Life, was, much simpler a few years ago. No I’m not talking just about pre pandemic but when there were just three categories of food consumer; carnivore, vegetarian and vegan. I shall ignore pescatarians, as however you want to dress up a crab it’s still a creature not a plant. People in recent memory have struggled with the concept or even definition of vegan, a word coined only 75 years ago. Just to be straight it means: A vegetarian who omits all meat products from their diet. So that means no dairy, animal fats, suet, eggs etc. Established by Donald Watson and five others ‘to seek an end to the use of animals by man for food, commodities, work, hunting, vivisection and by all other uses involving exploitation of animal by man’, essentially espousing ‘the principle of emancipation of animals’. So that seems quite clear to me. But what isn’t clear at all is people’s motivation for these three consumer groups.


In the early days of modern vegetarianism it was all brown rice, potatoes and fruit. Not much balance and offering little imagination. Carnivores were not fairing much better, the commonplace meat and two vegetables didn’t exactly excite the taste buds. But back then even though they existed, vegans didn’t really have a mouthpiece, they were if you like a rarefied beast that never broke cover in public. In London there was famously only one restaurant of renown called Cranks for many years. In today’s world of Instagram, Facebook and Pinterest to name only a few of the platforms, food is everywhere, relentlessly showing us how to be healthy, clean eating and smug with it.


This made me wonder what came first, the chicken or the egg so to speak? Have the trends we have seen in supermarket food and restaurant offerings providing vegan and vegetarian meals (in the retail sector conjuring up wonderful premade veggie and plant only concoctions that you can heat yourself at home and pretend you cooked it to your guests). It would be easy to think that the restaurants and food programmes lead the way here, showing us what we should be eating and why. To a certain extent this has resonance but by and large I think whether we like it or not we are responsible for most food trends. I’m not talking about fads like Lobster and Champagne only restaurants, we don’t need those, no I’m talking about awareness of health, that kind of emotionally led response to living that we find hard to control. Take a typical advert break on tv, you might have some kind of washing product, a car, a health food of some sort and chocolate. Now there’s our problem right in front of our eyes every night. Conflicting choice, often uncontrollable urges and ultimately dissatisfaction. Diets are another area that food has ironically dominated, eat this don’t eat this, bad stuff is good for you in small doses, good stuff is bad for you in larger quantities. It’s endless and frankly out of control.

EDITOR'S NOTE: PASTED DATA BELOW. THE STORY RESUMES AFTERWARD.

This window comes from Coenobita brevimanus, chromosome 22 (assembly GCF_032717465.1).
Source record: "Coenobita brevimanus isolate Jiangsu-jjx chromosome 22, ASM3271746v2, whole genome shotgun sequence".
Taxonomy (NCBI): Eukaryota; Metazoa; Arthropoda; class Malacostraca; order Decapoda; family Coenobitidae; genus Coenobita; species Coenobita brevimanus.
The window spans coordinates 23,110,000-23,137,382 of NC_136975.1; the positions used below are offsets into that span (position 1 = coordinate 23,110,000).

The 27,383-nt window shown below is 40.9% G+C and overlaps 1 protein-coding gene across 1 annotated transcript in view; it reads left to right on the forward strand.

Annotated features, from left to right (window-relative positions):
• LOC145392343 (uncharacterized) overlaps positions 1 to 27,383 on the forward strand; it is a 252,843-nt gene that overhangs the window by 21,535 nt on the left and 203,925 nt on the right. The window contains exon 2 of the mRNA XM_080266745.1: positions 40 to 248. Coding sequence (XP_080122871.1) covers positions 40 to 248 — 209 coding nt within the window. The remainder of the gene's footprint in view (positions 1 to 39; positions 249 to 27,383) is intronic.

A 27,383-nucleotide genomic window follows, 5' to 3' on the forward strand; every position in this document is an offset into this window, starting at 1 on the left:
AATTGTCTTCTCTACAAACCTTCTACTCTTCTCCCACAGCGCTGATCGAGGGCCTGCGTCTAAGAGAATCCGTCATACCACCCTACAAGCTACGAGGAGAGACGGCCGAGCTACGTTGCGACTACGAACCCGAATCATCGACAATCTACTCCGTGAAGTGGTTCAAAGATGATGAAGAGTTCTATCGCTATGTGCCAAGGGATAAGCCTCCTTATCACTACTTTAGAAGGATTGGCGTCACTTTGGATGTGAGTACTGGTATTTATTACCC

This has led to an upgrade in the vegetarian and vegan dining experience in recent years. And I’m beginning to think this is a good thing. Sure, eating what you like is a personal choice but when that personal choice includes of lots of beef and means the planet is producing enough cows worldwide to kick a hole in the ozone with methane then maybe we shouldn’t have the choices we have been given? It looks like we are clearly not responsible enough to manage the planets husbandry.


The trends are clear, the UK meat free market is worth over £740m up from £539m just a few years earlier. And motivations are different, animal welfare is cited as the main reason among existing non-meat eaters and personal health as the reason for cutting back among meat eaters.


I will hold my hands up and state that I was a hard-core carnivore, there I’ve said it, meat pretty much every meal, every day I ate a piece of cooked flesh. But in recent years as age has crept up on me I’ve noticed it harder to shift those extra kilos mysteriously accrued at Christmas, too many meals out (I am a food writer after all) I took the decision to eat less meat. So now I might have three or even four meat free days in a week. Do I feel better? Well I think so but unless I had a doppelgänger as a measure I couldn’t accurately say, could I? But what has been evident in this ‘crossover’ period is a new love of fresh vegetables and their preparation, I’m paying more attention to the seasons. This I put down partly to magazines, TV programmes and restaurants that are responding to my (and millions like me) desire to eat less meat.


It’s a mixed up, confused world we are currently living in. Shopping has become a heightened experience (if only they had more toilet roll etc) but there have been some good outcomes I feel. A greater respect for cooking, family time and food preparation, there’s almost a spirituality about it. Meals are somehow more enjoyable at the moment and if you can’t get the ingredients you were after you’ll have to delve into new gastronomic territory, who knows you might want to eat more vegetables. So ignore the old temples of food worship and check out the baskets of vegetables, you’ll only have yourself to thank.

Neil Hennessy-Vass